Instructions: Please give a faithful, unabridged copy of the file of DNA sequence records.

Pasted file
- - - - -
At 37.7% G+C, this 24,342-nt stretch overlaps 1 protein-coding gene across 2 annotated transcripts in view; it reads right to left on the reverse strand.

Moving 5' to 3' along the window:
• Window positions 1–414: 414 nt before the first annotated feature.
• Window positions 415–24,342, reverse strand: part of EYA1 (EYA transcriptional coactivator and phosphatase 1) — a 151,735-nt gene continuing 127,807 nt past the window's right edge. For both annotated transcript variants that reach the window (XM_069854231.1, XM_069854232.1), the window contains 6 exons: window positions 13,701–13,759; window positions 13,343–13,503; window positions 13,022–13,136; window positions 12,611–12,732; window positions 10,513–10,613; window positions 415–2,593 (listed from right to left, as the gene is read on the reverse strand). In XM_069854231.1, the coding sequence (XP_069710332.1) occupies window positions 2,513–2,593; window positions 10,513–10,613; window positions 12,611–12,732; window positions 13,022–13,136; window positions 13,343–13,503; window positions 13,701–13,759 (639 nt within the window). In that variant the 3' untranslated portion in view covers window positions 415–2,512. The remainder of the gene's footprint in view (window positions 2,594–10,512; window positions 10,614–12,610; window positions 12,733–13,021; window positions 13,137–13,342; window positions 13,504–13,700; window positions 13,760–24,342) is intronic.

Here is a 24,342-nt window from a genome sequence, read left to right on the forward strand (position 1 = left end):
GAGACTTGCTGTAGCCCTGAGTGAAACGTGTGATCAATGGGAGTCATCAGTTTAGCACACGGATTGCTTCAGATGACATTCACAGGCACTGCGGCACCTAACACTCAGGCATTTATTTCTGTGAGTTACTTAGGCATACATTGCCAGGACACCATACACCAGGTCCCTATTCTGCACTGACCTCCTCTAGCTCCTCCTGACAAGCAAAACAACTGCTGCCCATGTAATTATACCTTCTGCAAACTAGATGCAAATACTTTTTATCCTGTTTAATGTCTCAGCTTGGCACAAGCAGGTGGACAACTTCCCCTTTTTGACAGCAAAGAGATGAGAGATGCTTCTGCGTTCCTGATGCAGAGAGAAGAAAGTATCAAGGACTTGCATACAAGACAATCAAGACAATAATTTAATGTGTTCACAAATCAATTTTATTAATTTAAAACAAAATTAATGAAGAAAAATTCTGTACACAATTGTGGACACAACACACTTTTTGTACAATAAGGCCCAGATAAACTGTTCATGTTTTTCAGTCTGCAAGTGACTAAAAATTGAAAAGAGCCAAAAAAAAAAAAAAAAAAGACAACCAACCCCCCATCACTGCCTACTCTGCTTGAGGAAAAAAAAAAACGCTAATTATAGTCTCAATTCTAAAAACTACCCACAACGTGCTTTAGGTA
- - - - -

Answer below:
At 37.7% G+C, this 24,342-nt stretch overlaps 1 protein-coding gene across 2 annotated transcripts in view; it reads right to left on the reverse strand.

Moving 5' to 3' along the window:
• Window positions 1–414: 414 nt before the first annotated feature.
• Window positions 415–24,342, reverse strand: part of EYA1 (EYA transcriptional coactivator and phosphatase 1) — a 151,735-nt gene continuing 127,807 nt past the window's right edge. For both annotated transcript variants that reach the window (XM_069854231.1, XM_069854232.1), the window contains 6 exons: window positions 13,701–13,759; window positions 13,343–13,503; window positions 13,022–13,136; window positions 12,611–12,732; window positions 10,513–10,613; window positions 415–2,593 (listed from right to left, as the gene is read on the reverse strand). In XM_069854231.1, the coding sequence (XP_069710332.1) occupies window positions 2,513–2,593; window positions 10,513–10,613; window positions 12,611–12,732; window positions 13,022–13,136; window positions 13,343–13,503; window positions 13,701–13,759 (639 nt within the window). In that variant the 3' untranslated portion in view covers window positions 415–2,512. The remainder of the gene's footprint in view (window positions 2,594–10,512; window positions 10,614–12,610; window positions 12,733–13,021; window positions 13,137–13,342; window positions 13,504–13,700; window positions 13,760–24,342) is intronic.

Here is a 24,342-nt window from a genome sequence, read left to right on the forward strand (position 1 = left end):
GAGACTTGCTGTAGCCCTGAGTGAAACGTGTGATCAATGGGAGTCATCAGTTTAGCACACGGATTGCTTCAGATGACATTCACAGGCACTGCGGCACCTAACACTCAGGCATTTATTTCTGTGAGTTACTTAGGCATACATTGCCAGGACACCATACACCAGGTCCCTATTCTGCACTGACCTCCTCTAGCTCCTCCTGACAAGCAAAACAACTGCTGCCCATGTAATTATACCTTCTGCAAACTAGATGCAAATACTTTTTATCCTGTTTAATGTCTCAGCTTGGCACAAGCAGGTGGACAACTTCCCCTTTTTGACAGCAAAGAGATGAGAGATGCTTCTGCGTTCCTGATGCAGAGAGAAGAAAGTATCAAGGACTTGCATACAAGACAATCAAGACAATAATTTAATGTGTTCACAAATCAATTTTATTAATTTAAAACAAAATTAATGAAGAAAAATTCTGTACACAATTGTGGACACAACACACTTTTTGTACAATAAGGCCCAGATAAACTGTTCATGTTTTTCAGTCTGCAAGTGACTAAAAATTGAAAAGAGCCAAAAAAAAAAAAAAAAAAGACAACCAACCCCCCATCACTGCCTACTCTGCTTGAGGAAAAAAAAAAACGCTAATTATAGTCTCAATTCTAAAAACTACCCACAACGTGCTTTAGGTA